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    Hey Todd, thanks for the number! I'll give you a call for sure. Really appreciate the help. I just joined the EMRA this year, and I continue to be impressed by the friendly, helpful attitude of the members. Really good group of guys.
     
  12. sand.man

    sand.man Well-Known Member

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    If you're new this year, you might not know who Royce is. He's the teenage phenom that currently(?) holds the overall lap record at Stratotech - on a 600.

    I would take any advice he and Todd could offer!
     
  13. G.NYUS

    G.NYUS Active Member

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    Sounds great. Thanks.
     
  14. teejay

    teejay Member

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    If you have not done to many track days you'll def feel it. At the start of the season near the end of the day there was times where I had to pull into the hot pits after 5 laps or so cause my left hip was on fire, after a while and my body getting use to it I don't notice or get it at all any more. Look into taking an OTP course every fast guy out there started from there, but one thing I would say, is over exaggerate your body position. from previous experience I found that it felt like I was leaning off and pushings my bike up, and looking deep through the corner, then I see pics and looks like Im sitting straight up on the bike. It def is a lot to explain over text, but having the OTP follow and examine your body position is a really usefull thing, giving you advice mid session, giving you the feed back of are you pushing your bike up enough, are you on the verge of crashing, do you need to look through the corner more etc.
     
  15. Ducbert

    Ducbert Active Member

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    6'7" and @270 lbs in leathers here.........

    Make sure you are relaxed, outside arm against the tank like Jon said. Push to initate turn in from behind the bars, not down and through. Down and through = getting tired. ;) Head down = shoulder down = lower center of gravity. Do not sacrifice being too far out or over for contact and stability with the bike. You need to be able to stay in your position while the bike does it's thing, which might be move around etc and you should be able to feel it, while be loose and relaxed on the bars. Connect at the frame and tank, not your hands....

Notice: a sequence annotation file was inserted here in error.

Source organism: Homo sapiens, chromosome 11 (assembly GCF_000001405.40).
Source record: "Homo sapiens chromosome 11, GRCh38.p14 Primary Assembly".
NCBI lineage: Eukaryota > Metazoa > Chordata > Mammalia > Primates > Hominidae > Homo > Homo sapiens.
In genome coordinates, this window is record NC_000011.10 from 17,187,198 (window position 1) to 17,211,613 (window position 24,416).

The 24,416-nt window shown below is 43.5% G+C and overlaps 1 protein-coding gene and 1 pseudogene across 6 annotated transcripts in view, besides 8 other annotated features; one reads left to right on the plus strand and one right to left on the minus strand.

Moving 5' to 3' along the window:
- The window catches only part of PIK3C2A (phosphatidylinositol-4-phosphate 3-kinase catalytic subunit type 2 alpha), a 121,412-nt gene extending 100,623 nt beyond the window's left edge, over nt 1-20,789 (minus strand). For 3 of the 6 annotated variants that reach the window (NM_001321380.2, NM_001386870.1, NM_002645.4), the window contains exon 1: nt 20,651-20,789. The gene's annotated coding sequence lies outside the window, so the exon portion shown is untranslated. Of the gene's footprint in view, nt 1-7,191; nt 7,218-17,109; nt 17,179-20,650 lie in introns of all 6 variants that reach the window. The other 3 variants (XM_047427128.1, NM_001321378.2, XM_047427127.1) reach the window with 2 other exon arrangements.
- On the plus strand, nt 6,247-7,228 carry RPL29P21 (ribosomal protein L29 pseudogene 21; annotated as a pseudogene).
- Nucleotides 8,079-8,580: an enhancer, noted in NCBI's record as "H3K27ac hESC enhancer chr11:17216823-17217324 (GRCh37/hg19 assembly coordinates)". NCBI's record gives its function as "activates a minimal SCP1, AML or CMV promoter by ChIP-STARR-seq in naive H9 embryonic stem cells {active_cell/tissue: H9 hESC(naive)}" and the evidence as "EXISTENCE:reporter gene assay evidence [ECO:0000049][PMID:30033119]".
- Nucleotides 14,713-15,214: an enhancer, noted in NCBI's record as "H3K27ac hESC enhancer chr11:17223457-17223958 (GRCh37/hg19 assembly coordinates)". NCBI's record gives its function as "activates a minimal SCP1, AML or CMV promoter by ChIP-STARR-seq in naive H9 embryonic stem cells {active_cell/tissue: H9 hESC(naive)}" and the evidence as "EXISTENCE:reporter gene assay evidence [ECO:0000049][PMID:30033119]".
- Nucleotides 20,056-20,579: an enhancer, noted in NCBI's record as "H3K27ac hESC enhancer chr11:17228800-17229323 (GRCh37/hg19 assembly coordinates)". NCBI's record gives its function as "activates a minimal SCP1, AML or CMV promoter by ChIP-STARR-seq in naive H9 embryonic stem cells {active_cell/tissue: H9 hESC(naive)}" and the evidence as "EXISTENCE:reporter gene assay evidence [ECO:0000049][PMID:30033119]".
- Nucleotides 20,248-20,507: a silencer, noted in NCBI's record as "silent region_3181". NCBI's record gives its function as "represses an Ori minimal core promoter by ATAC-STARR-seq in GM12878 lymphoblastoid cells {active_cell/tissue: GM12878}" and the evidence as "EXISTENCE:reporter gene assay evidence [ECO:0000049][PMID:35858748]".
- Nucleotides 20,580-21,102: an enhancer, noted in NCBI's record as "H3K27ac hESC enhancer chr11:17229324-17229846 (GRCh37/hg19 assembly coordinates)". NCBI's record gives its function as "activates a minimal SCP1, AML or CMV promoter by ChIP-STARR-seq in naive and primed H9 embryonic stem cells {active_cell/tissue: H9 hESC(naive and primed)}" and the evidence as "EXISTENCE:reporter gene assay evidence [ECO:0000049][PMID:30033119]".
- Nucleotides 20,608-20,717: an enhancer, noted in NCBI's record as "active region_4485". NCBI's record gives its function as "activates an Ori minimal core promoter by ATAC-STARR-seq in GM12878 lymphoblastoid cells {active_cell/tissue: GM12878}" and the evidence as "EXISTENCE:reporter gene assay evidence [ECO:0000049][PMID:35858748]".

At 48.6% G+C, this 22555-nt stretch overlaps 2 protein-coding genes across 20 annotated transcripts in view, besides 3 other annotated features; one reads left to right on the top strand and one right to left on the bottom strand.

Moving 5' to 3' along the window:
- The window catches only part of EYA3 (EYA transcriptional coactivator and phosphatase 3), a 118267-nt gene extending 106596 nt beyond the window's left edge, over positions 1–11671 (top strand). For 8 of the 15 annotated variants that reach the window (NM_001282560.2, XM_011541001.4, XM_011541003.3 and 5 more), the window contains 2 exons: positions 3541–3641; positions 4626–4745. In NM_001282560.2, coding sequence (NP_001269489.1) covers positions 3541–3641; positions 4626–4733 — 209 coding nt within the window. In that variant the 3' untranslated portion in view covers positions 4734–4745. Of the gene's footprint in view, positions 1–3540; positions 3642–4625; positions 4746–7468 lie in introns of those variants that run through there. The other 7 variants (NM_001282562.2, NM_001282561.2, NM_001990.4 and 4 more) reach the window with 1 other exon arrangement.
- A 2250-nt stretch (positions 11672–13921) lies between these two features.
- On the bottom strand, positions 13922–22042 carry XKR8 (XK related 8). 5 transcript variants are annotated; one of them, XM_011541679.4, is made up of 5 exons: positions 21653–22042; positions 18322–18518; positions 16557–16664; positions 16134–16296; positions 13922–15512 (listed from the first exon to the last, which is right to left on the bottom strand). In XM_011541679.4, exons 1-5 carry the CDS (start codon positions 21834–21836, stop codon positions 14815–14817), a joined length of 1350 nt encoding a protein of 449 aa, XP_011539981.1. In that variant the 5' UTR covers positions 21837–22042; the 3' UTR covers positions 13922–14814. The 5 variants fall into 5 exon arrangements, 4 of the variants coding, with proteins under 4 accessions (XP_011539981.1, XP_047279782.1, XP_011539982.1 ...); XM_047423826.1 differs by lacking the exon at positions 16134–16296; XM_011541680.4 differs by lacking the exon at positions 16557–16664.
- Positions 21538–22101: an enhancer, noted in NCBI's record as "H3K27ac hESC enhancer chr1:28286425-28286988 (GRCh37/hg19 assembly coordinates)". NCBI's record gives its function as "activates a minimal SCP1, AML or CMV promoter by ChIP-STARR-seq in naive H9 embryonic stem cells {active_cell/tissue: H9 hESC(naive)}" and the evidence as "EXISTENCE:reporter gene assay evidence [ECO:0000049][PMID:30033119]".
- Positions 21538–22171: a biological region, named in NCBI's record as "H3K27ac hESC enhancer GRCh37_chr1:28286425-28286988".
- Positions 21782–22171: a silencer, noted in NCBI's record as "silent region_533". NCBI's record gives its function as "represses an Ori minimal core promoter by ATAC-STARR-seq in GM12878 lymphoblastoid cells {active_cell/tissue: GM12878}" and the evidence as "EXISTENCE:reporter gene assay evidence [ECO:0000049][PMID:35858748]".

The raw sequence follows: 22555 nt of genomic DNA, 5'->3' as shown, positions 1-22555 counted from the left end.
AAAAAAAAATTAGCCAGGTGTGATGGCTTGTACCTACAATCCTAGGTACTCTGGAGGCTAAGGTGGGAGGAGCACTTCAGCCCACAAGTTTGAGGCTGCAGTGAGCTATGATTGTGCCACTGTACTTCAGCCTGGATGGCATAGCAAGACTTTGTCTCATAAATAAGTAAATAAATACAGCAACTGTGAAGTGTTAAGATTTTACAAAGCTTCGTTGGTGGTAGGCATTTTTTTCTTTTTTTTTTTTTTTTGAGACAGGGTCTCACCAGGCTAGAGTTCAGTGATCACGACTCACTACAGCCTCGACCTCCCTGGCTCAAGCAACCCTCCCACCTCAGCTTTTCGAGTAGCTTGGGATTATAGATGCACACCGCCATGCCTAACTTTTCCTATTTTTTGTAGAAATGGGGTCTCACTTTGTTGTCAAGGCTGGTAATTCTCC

Lastly, There is no 1 correct way to ride, as all styles differ. You have find what works for you in the end. Small changes....
     
  16. G.NYUS

    G.NYUS Active Member

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    Hey teejay, I know what you mean by thinking you're a lot more leaned over than you actually are. I thought I was looking like Marc Marquez, then I see the pic, and I might as well be turning into Starbucks! lol I actually did the race school this spring and it was fantastic. First time ever on a track, and I got the bug right then and there. So much fun. Got a lot of great advice from all the instructors, but since its been a few months and 3 track days later, I thought I'd see if there was anything too blatant that people could spot.
    Lots of great reponses.
     
  17. G.NYUS

    G.NYUS Active Member

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    Thanks Ducbert, I'm going to practice better hand position and gripping more with the lower body on the next track day like you say. I grip pretty hard on the bars, not enough to get get blisters in my gloves, but I can tell I'm gripping too hard. Shoulders kinda shrugged too, I'm always trying to relax/drop them down. Good thing practicing is super fun!
     
  18. YZF1000jon

    YZF1000jon Well-Known Member

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    To make sure I wasn't holding onto the bars too tight, or leaning on them, I made sure coming into a corner that I slid my butt half off the seat and used the inside of my thigh against the back of the tank to brace myself. Then actually getting the bike on it's side and you with your knee out doesn't mean you move around while trying to turn, as it's already done under braking, smoother less hurried corners, means more relaxed (a theme here?) through the corner.
     
  19. G.NYUS

    G.NYUS Active Member

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    Thanks for the advice Jon. I'm picking up on that theme I think. :) On the last three laps of my last session, I ended up doing that exact technique (inside of thigh on tank). I was trying to keep my knee in tight before, and it felt awkward. Using just the inner thigh on the back part of the tank was way more comfortable, and I was able to get my knee down easier because I wasn't doing the splits as much. Wish I had one more session to play around. Gonna get some stomp grip for the tank to help out too.

    Sheesh, I need 3 more months of summer!!
     
  20. Jason Henton

    Jason Henton Active Member

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    I can second the OTP classes, They are a good group of guys to learn from! I would also look at your knee slider, looks like your going to touch your knee, not the slider.